Yes, it’s belated. Yes, I have been told, and argued myself, that no rational human being could possibly give the most trifling of shits about this university’s student government.

But given the impending end of a year that saw the Associated Students of Madison’s most ambitious effort at reform go down in the lukewarm flames of misinterpretation, the succeeding months of silence beg the question: How has our student government defined itself? What, in the absence of real reform, did ASM do?

As always, the fundamental concern with the organization has been, well, that it is difficult to really discern what was accomplished because it is so difficult to care. Indeed, with a student turnout of 8.3 percent in an election that saw the most comprehensive effort to seize control by any strong ideological group in recent history, no one can accuse ASM’s members of obsessive outreach.

And yet, in the absence of creating a strong institutional paradigm, ASM’s Student Services Finance Committee’s budgetary efforts shed a good degree of light on what the group’s overriding philosophy has been for the past year. That message has been one of relative — and welcome — fiscal conservatism.

Take SSFC’s decision to deny funding for Collegians For A Constructive Tomorrow. Already written off by the majority of informed students as a clan of right-wing hacks, the group outdid itself with a recent pamphlet in which it bizarrely linked Earth Day to a Leninist plot. Wisconsin‘s own Gaylord Nelson was compared to Nikita Khrushchev for deciding to place Earth Day on April 22, which is, coincidentally, Lenin’s birthday. Or as CFACT so eloquently implied in its pamphlet, Nelson consciously did this to insidiously work communism into the environmental discourse.

Pamphlet and McCarthyite worldview aside, when the SSFC denied funding for the neoconservative goon squad, it was making a decision that indicates one step in the right direction has been followed by another. According to former Chair and current Student Council member Kurt Gosselin, CFACT was denied funding for two major reasons.

First of all, they forgot a bunch of paperwork. Kind of essential when you are requesting tens of thousands of dollars of somebody else’s money.

However, the primary reason for denying funding to CFACT, along with denying five other applicants, is the organization failed to provide a direct service to students. Their main objective as a group seemed, to the committee, to emphasize bringing speakers to campus. And given their inability to demonstrate even a minimum of intellectual integrity with their own advocacy, one can only wonder as to who CFACT would consider qualified to speak in the coming year.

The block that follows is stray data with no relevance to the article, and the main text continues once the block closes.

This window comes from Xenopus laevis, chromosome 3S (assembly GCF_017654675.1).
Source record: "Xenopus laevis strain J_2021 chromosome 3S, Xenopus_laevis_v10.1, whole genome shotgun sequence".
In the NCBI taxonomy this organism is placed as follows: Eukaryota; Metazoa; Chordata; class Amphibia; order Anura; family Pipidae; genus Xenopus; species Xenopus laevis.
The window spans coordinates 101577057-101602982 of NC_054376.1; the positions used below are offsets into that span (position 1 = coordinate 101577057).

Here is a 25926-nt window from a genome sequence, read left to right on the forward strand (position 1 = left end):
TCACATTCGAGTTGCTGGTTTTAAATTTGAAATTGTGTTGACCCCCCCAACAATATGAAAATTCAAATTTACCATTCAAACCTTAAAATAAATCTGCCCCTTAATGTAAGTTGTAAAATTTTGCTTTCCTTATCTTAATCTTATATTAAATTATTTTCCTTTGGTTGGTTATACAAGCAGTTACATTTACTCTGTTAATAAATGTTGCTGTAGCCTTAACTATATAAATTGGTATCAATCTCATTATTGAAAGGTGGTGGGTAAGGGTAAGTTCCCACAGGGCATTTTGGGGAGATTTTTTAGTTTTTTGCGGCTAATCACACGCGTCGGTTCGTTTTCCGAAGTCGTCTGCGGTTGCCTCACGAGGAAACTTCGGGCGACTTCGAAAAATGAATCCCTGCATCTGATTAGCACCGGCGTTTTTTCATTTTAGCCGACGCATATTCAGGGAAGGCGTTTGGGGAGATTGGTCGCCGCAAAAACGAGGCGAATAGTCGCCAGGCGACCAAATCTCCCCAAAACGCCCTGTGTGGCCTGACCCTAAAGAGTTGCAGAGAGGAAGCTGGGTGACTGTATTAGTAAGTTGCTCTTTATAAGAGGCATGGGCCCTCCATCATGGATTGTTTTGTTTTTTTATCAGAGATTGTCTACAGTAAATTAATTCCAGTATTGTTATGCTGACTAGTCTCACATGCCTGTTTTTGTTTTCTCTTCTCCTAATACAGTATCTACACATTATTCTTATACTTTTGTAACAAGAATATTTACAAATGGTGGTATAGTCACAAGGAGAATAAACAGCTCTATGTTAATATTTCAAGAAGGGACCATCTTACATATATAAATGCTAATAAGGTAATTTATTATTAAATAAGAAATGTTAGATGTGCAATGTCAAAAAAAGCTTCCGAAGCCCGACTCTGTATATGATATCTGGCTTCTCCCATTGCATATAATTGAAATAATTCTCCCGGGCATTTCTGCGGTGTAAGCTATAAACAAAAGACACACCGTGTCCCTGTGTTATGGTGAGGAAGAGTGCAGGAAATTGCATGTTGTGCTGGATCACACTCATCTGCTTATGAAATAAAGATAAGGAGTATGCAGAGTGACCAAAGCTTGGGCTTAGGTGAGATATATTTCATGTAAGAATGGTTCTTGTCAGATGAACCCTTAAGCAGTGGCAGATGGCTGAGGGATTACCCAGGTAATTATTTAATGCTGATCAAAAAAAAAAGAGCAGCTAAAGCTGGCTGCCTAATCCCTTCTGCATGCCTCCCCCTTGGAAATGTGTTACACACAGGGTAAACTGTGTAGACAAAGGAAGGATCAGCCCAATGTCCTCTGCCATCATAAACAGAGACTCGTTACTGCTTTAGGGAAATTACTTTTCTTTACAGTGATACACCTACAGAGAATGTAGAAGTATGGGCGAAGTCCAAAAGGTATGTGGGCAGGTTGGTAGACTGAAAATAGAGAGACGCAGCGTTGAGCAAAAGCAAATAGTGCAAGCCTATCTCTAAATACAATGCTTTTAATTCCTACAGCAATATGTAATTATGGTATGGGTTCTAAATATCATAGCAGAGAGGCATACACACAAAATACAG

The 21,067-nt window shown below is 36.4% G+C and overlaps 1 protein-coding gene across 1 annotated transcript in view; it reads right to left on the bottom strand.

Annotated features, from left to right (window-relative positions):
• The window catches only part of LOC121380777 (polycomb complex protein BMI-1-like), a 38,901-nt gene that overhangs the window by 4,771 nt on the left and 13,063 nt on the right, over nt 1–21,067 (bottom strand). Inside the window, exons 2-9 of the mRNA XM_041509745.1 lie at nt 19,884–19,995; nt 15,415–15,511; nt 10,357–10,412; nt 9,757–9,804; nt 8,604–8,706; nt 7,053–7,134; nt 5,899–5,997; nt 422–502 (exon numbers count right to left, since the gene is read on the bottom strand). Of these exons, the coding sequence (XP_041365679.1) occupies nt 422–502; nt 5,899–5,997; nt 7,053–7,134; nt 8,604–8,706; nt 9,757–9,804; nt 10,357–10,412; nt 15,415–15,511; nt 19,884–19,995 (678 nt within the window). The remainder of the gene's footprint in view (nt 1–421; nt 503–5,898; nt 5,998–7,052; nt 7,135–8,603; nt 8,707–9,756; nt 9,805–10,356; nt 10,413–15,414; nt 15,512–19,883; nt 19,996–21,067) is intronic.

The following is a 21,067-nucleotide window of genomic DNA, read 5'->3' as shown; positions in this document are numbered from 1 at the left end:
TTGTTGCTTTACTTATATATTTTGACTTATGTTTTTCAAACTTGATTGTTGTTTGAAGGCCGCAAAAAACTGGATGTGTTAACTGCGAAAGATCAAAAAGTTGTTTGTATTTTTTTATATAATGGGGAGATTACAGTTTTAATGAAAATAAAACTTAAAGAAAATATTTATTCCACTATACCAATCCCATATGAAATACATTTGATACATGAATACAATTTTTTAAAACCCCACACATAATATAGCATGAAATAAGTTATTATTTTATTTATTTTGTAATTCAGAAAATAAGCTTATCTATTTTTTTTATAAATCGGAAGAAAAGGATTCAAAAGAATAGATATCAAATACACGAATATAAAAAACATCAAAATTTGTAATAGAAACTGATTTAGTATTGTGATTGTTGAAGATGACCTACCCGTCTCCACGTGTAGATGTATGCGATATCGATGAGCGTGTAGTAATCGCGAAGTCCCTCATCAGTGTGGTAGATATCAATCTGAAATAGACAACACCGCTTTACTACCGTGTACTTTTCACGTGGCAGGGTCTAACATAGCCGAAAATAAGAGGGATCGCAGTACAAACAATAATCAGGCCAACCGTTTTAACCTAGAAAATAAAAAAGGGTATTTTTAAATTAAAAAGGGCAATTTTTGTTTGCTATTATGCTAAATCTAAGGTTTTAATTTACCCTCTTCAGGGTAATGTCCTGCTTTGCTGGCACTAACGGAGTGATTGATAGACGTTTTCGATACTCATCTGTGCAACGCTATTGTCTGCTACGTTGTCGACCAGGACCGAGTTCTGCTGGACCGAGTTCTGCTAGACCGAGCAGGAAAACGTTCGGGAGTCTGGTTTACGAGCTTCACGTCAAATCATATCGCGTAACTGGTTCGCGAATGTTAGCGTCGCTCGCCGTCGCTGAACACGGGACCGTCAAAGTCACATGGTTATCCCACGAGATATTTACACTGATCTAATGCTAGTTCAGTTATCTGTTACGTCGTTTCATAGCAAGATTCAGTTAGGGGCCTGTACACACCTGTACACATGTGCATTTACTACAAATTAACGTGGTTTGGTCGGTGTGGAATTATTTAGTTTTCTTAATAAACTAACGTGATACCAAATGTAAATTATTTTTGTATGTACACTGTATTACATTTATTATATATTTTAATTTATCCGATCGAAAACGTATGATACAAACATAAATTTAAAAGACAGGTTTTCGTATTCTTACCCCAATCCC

Gosselin indicated this denial on the basis of a dearth of real services to the student body has been fundamental since ASM adopted this approach last year. And the aggregate results reflect this. Overall, the amount of money doled out by the General Student Services Fund declined by $300,000 for next year’s budget. Part of this was the result of cutting certain groups off the payroll; the rest emanated from SSFC’s effort to curve the spending of certain groups while continuing to fund them. The Multicultural Student Center‘s proposed budget was $343,000. SSFC cut it down to $273,000. Given the group’s at best marginal usefulness, the decision is worthy of (tentative) relief.

And while ASM clearly has an image problem, a coherence problem and a preponderance of ideologies that may once again drag intellectual bickering to the fore at the expense of competence, when it comes to spending your money, SSFC has shown it deserves some respect. Students deserve the highest degree of accountability when their money is dispensed to groups, especially when the possibility of those groups being certifiably insane is so real. While CFACT’s debacle is only one extreme example of the fiscal clusterfuck that could have ensued had our budding bureaucrats not done their jobs, it is a pleasant relief to see a measure of responsibility. And no, coverage of ASM will not undergo a sudden revelation. Our student government will remain, in most aspects, a subject of derision or non-recognition. But at least the money you don’t know you give to SSFC is in responsible hands.

Sam Clegg ([email protected]) is a sophomore majoring in economics.